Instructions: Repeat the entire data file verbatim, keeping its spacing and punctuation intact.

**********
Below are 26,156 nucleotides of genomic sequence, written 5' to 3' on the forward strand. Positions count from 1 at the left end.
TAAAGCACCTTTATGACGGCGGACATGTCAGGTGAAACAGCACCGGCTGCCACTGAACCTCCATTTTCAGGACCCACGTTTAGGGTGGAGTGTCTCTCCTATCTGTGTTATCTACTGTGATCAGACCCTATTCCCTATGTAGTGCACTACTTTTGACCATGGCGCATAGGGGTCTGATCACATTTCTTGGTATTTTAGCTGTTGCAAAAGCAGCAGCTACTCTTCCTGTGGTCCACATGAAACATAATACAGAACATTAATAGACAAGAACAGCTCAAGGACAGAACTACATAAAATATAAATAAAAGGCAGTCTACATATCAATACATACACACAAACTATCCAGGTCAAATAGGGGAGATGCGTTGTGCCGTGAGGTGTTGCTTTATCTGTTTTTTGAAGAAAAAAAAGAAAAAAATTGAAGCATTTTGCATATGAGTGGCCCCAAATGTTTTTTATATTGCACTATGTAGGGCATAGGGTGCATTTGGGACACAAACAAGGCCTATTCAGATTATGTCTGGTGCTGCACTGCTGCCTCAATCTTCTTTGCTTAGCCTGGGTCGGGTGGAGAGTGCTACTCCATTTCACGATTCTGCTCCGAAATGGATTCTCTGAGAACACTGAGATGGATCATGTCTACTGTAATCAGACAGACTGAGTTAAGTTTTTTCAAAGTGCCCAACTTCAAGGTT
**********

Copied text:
Below are 26,156 nucleotides of genomic sequence, written 5' to 3' on the forward strand. Positions count from 1 at the left end.
TAAAGCACCTTTATGACGGCGGACATGTCAGGTGAAACAGCACCGGCTGCCACTGAACCTCCATTTTCAGGACCCACGTTTAGGGTGGAGTGTCTCTCCTATCTGTGTTATCTACTGTGATCAGACCCTATTCCCTATGTAGTGCACTACTTTTGACCATGGCGCATAGGGGTCTGATCACATTTCTTGGTATTTTAGCTGTTGCAAAAGCAGCAGCTACTCTTCCTGTGGTCCACATGAAACATAATACAGAACATTAATAGACAAGAACAGCTCAAGGACAGAACTACATAAAATATAAATAAAAGGCAGTCTACATATCAATACATACACACAAACTATCCAGGTCAAATAGGGGAGATGCGTTGTGCCGTGAGGTGTTGCTTTATCTGTTTTTTGAAGAAAAAAAAGAAAAAAATTGAAGCATTTTGCATATGAGTGGCCCCAAATGTTTTTTATATTGCACTATGTAGGGCATAGGGTGCATTTGGGACACAAACAAGGCCTATTCAGATTATGTCTGGTGCTGCACTGCTGCCTCAATCTTCTTTGCTTAGCCTGGGTCGGGTGGAGAGTGCTACTCCATTTCACGATTCTGCTCCGAAATGGATTCTCTGAGAACACTGAGATGGATCATGTCTACTGTAATCAGACAGACTGAGTTAAGTTTTTTCAAAGTGCCCAACTTCAAGGTT